Continue reading

Quick Review: ONE WORD KILL by Mark Lawrence (47 North)

LawrenceM-IT1-OneWordKillThe first in the Impossible Times series

In January 1986, fifteen-year-old boy-genius Nick Hayes discovers he’s dying. And it isn’t even the strangest thing to happen to him that week.

Nick and his Dungeons & Dragons-playing friends are used to living in their imaginations. But when a new girl, Mia, joins the group and reality becomes weirder than the fantasy world they visit in their weekly games, none of them are prepared for what comes next. A strange — yet curiously familiar — man is following Nick, with abilities that just shouldn’t exist. And this man bears a cryptic message: Mia’s in grave danger, though she doesn’t know it yet. She needs Nick’s help — now.

He finds himself in a race against time to unravel an impossible mystery and save the girl. And all that stands in his way is a probably terminal disease, a knife-wielding maniac and the laws of physics.

Challenge accepted.

Mark Lawrence is best known for his three excellent grimdark fantasy series — The Broken Empire, The Red Queen’s War, and Book of the Ancestor. I’ve been a fan of his work since Prince of Thorns, which I was able to get as a review copy. One of the first things that struck me was how good a writer Lawrence is — something that is immediately apparent in everything he writes. In One Word Kill, the author shows that he’s just as adept writing in the real world as he is in his dystopian and fantasy settings. This was a lot of fun. Continue reading

Guest Post: “The Challenge of the Middle Books” by D.B. Jackson

JacksonDB-AuthorPicMy newest book, Time’s Demon, comes out on May 28 from Angry Robot Books. This is the second book in The Islevale Cycle, my time travel/epic fantasy trilogy, which began with Time’s Children (October 2018). This was a challenging – and ultimately rewarding – book to write for a number of reasons. Time travel stories are always difficult to construct because of the constant danger of creating paradoxes, anachronisms, and plotting loopholes. Epic fantasies come with their own challenges – the need to balance and keep track of multiple narrative strands and point of view characters.

Finally, and most importantly for our purposes today, Time’s Demon is the second book in a trilogy – the dreaded middle book – and as such it presented a unique set of issues. Now, not everyone is foolish enough to take on time travel in their novels, and hard SF, space opera, urban fantasy, grimdark, steampunk, and other varieties of speculative fiction are not necessarily any easier to approach than epic fantasy. But most if not all of us writing in our genre will eventually confront the dreaded “middle book” problem. So I would like to discuss my approach to second books. Continue reading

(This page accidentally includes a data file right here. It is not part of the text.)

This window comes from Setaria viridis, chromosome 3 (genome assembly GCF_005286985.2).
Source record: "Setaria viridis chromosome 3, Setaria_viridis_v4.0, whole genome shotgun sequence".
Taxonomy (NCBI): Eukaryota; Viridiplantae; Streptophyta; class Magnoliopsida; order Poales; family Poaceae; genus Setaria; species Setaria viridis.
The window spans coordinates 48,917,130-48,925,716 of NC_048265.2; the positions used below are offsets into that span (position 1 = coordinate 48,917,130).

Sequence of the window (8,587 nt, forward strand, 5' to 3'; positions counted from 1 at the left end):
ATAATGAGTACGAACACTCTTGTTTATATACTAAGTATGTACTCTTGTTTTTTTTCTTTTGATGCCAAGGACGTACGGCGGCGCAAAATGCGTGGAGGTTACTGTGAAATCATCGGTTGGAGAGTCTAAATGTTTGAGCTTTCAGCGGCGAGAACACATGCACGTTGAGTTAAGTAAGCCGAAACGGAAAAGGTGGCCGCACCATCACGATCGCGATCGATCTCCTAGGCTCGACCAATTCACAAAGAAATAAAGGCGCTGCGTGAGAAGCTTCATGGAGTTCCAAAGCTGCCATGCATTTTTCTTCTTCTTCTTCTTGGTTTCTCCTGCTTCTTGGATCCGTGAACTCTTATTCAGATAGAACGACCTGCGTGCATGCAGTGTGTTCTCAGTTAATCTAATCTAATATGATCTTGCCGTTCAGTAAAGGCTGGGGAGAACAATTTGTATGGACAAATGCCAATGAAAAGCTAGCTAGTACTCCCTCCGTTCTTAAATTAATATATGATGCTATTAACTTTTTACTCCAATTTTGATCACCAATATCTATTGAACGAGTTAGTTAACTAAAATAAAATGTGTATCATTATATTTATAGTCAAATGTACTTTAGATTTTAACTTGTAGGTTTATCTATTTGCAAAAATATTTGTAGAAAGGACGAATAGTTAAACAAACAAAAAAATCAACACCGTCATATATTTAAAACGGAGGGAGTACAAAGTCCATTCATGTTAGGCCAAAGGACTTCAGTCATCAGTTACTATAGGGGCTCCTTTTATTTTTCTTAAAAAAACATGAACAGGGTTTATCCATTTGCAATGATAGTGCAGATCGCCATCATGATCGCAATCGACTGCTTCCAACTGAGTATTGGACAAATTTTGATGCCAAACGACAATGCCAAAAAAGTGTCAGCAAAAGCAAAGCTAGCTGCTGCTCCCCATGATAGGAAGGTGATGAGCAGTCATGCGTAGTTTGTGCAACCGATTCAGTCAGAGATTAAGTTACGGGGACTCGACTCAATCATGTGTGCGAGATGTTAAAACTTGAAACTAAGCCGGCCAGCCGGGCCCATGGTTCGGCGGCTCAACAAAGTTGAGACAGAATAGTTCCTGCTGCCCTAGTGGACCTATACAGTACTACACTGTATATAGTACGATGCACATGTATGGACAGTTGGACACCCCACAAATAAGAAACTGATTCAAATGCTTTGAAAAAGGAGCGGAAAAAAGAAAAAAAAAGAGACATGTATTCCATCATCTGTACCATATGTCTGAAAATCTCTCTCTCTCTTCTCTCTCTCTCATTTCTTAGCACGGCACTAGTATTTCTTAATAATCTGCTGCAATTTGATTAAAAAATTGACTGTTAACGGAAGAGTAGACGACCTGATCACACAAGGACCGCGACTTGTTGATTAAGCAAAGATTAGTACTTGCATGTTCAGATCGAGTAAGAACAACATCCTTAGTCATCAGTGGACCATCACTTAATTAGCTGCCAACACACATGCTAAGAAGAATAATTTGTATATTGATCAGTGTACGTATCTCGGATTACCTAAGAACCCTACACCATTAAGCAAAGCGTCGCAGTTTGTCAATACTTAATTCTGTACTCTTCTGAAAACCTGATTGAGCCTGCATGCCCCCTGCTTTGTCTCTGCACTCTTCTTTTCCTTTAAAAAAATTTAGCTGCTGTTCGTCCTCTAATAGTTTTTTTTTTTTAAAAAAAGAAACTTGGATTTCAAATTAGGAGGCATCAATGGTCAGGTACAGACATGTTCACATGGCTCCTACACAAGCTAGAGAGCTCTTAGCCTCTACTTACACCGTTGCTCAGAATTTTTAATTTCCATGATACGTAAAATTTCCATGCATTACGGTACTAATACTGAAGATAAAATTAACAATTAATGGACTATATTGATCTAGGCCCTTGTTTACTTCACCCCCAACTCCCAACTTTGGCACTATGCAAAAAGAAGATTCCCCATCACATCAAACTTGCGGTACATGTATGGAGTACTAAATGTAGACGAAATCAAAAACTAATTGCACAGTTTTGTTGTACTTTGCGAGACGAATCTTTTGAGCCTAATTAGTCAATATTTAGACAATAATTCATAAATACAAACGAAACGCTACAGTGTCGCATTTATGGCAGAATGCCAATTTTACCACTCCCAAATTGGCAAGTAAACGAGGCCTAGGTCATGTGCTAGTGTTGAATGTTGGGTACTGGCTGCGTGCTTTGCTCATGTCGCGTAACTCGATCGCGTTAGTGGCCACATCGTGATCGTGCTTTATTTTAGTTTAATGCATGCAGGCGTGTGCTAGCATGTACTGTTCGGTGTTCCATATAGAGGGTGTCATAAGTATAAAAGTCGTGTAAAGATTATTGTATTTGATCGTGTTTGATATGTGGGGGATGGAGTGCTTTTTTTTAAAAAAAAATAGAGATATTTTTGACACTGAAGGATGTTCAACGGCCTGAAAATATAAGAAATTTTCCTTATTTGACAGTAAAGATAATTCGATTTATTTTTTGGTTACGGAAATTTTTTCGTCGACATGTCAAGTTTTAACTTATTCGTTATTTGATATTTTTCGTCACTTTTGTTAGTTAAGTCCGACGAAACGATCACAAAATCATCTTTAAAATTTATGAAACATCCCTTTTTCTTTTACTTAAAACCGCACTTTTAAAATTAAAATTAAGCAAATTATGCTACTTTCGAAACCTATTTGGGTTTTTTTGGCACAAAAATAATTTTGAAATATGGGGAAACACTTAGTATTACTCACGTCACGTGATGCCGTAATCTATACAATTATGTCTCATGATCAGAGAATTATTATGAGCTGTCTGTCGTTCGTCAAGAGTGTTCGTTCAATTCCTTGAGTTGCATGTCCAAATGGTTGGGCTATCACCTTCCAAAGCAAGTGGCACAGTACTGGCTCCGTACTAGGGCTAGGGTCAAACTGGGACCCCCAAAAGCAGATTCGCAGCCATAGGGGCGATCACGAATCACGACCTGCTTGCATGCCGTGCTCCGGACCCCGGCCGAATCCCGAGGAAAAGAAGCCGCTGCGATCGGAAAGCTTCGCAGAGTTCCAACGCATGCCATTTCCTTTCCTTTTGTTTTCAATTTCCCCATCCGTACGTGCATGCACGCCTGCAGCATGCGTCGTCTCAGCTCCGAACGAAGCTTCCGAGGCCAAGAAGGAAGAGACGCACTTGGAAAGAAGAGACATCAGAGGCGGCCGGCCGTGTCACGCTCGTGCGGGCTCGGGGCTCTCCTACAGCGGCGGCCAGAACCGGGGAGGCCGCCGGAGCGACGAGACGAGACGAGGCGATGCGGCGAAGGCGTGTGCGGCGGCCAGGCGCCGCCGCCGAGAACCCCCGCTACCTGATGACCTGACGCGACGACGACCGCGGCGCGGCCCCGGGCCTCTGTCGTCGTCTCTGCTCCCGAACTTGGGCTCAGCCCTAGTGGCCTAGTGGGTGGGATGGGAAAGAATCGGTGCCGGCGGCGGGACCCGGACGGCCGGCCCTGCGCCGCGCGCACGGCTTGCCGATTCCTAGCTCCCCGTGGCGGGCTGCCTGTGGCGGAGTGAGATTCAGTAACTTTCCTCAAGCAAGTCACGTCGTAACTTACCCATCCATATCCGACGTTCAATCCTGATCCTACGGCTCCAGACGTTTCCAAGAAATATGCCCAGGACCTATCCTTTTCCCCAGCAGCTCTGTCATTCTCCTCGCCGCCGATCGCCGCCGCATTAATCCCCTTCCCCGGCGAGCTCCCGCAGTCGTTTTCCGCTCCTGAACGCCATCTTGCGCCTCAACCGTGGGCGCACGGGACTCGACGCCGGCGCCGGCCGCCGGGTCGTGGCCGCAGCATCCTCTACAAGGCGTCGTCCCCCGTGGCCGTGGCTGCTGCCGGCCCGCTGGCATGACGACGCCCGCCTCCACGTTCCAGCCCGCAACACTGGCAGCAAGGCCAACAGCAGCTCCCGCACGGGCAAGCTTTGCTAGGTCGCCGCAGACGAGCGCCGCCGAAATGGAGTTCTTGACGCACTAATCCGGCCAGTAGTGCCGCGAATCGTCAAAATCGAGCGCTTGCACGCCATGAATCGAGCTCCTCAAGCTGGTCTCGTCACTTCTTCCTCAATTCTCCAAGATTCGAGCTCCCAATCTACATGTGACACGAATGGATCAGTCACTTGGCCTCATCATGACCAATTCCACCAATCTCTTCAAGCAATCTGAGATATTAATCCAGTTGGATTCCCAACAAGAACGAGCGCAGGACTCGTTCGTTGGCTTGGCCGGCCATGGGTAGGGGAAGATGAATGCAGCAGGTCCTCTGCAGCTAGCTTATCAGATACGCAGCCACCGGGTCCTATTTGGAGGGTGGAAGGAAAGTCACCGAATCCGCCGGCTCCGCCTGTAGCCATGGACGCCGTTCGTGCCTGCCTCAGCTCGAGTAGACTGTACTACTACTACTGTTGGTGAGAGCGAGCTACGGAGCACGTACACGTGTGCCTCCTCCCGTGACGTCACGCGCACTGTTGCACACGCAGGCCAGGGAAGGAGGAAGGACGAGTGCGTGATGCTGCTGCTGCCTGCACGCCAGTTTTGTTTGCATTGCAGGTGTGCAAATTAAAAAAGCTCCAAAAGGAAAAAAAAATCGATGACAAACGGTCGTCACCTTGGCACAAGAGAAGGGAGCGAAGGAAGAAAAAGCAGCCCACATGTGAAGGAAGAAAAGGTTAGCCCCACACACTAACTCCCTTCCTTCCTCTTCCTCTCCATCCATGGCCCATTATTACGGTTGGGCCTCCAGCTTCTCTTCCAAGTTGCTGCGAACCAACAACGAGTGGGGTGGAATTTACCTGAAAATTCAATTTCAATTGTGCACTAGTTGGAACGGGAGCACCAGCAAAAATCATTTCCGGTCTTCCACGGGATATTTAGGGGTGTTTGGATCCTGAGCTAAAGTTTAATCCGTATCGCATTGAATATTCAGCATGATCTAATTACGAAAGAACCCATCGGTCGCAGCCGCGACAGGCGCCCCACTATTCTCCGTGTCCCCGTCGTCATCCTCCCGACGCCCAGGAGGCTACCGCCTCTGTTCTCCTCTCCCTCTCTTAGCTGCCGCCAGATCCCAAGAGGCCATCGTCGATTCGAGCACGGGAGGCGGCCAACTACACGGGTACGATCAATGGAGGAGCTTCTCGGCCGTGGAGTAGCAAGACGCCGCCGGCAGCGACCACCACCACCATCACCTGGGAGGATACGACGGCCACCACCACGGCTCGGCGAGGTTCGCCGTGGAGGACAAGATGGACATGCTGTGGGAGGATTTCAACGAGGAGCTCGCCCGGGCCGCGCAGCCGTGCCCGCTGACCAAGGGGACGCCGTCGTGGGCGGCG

Interview with TJ BERRY

BerryTJ-AuthorPicLet’s start with an introduction: Who is TJ Berry?

I write science fiction, fantasy, and horror from Seattle. I’m originally from the New York City area, so I have a lot of opinions on the subject of pizza. I’m a survivor of the 2016 six-week Clarion West Writer’s Workshop — also known as sci-fi summer camp. In a previous life, I owned a bakery, and one of my enduring skills is whipping up a batch of cookie dough from scratch in under three minutes. That comes in handy more often than you’d imagine.

Your next novel, Five Unicorn Flush, will be published by Angry Robot in May. The sequel to Space Unicorn Blues, how would you introduce it to a potential reader?

Five Unicorn Flush picks up after the magical Bala have disappeared from the universe and the authoritarian Reason regime has devolved into chaos. All of the cheap labor and magical faster-than-light fuel that humans exploited to fuel their intergalactic expansion are gone. One angry man, Cowboy Jim Bryant, has decided to take the last remaining faster-than-light warship and hunt down the Bala and return them to captivity. His former partner and current nemesis, Captain Jenny Perata, is hot on his tail, keen on stopping him. Continue reading